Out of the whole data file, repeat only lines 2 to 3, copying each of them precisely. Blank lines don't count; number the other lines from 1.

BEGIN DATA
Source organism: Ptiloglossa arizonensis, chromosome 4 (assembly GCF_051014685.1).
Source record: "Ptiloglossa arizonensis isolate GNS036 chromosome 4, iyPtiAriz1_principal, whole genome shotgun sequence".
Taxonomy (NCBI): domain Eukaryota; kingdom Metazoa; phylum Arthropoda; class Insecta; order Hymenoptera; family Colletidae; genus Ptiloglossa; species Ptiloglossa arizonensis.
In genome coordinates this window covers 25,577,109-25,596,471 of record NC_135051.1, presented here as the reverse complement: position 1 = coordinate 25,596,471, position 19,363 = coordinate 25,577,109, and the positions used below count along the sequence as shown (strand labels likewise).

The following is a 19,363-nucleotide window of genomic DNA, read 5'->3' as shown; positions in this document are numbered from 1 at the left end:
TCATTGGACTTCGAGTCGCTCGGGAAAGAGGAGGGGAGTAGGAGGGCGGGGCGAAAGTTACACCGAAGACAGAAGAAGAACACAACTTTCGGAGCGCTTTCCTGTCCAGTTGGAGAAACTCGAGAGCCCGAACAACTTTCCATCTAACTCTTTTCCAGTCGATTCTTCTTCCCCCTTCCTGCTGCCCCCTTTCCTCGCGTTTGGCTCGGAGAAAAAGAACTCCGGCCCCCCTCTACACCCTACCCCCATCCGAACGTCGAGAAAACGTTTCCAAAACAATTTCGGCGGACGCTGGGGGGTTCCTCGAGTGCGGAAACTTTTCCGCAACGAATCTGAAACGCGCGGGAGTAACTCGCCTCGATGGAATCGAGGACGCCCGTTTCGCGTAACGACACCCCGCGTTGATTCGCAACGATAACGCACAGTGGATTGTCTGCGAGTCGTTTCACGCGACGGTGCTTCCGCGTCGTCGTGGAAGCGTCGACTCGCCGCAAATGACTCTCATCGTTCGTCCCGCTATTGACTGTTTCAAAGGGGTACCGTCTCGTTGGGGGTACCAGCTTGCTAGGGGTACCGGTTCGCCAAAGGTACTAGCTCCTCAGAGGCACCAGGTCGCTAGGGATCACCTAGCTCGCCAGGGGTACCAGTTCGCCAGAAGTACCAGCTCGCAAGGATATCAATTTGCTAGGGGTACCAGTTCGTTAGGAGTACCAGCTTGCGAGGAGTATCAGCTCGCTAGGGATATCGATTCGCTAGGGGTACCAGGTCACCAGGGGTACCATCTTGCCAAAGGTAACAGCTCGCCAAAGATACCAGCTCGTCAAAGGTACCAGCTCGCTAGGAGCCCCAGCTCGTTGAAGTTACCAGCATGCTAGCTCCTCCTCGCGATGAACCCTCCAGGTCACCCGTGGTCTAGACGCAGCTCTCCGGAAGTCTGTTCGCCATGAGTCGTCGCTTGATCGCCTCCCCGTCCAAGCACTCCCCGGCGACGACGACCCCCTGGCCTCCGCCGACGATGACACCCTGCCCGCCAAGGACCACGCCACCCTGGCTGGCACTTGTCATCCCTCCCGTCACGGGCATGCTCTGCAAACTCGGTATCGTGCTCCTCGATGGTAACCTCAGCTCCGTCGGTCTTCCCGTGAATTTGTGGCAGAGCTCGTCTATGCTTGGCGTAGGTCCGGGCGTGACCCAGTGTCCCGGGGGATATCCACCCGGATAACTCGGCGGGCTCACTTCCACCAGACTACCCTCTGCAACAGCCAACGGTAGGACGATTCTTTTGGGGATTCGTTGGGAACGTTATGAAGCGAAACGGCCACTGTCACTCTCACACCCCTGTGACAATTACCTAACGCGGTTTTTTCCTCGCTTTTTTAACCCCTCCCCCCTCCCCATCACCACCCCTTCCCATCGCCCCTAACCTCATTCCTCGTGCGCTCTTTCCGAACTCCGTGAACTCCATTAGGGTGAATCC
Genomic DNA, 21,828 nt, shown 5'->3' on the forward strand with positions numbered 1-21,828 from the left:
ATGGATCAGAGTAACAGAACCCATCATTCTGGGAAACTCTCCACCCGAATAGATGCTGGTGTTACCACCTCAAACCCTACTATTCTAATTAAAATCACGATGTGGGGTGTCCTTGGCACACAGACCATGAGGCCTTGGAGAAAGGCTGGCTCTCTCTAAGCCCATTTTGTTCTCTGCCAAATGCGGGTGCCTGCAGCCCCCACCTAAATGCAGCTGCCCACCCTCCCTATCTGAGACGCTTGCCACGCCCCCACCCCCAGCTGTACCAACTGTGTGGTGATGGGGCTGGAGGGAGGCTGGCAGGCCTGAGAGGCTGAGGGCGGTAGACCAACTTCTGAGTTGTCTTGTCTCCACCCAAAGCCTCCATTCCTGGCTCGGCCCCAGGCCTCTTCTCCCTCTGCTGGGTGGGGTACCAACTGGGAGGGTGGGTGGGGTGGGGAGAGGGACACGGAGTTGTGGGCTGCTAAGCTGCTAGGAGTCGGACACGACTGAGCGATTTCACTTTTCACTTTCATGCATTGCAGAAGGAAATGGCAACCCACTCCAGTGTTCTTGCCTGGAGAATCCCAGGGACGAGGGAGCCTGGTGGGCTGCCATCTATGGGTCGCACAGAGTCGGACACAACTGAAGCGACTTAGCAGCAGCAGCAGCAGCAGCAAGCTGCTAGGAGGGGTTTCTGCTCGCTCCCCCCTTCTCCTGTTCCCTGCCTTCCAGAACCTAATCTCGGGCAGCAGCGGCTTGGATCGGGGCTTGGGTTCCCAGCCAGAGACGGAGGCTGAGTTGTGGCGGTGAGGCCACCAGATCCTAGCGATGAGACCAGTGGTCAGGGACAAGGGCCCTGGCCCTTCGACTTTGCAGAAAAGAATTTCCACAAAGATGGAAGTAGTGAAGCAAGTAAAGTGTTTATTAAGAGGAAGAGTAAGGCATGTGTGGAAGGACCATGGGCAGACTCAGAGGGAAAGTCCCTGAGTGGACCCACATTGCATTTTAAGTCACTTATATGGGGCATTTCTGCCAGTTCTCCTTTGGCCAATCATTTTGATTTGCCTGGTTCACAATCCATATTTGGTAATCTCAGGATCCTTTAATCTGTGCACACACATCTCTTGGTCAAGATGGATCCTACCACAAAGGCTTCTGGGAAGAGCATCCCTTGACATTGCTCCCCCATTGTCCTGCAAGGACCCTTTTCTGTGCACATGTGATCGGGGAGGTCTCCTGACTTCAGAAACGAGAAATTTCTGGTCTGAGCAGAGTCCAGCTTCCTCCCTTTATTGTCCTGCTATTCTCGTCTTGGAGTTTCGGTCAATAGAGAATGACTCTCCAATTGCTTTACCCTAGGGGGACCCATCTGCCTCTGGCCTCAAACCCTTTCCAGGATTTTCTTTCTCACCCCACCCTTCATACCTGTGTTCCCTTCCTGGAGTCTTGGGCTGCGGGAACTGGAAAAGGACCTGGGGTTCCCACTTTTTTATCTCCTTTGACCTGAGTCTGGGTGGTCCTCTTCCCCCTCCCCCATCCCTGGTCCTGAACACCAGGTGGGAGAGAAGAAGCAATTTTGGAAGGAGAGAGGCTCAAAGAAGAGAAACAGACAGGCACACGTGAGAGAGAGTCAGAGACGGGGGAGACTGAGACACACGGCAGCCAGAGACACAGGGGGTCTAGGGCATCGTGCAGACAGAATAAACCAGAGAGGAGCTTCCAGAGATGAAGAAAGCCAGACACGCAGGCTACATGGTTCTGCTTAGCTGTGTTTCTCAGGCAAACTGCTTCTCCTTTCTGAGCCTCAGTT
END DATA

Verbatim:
Source record: "Ptiloglossa arizonensis isolate GNS036 chromosome 4, iyPtiAriz1_principal, whole genome shotgun sequence".
Taxonomy (NCBI): domain Eukaryota; kingdom Metazoa; phylum Arthropoda; class Insecta; order Hymenoptera; family Colletidae; genus Ptiloglossa; species Ptiloglossa arizonensis.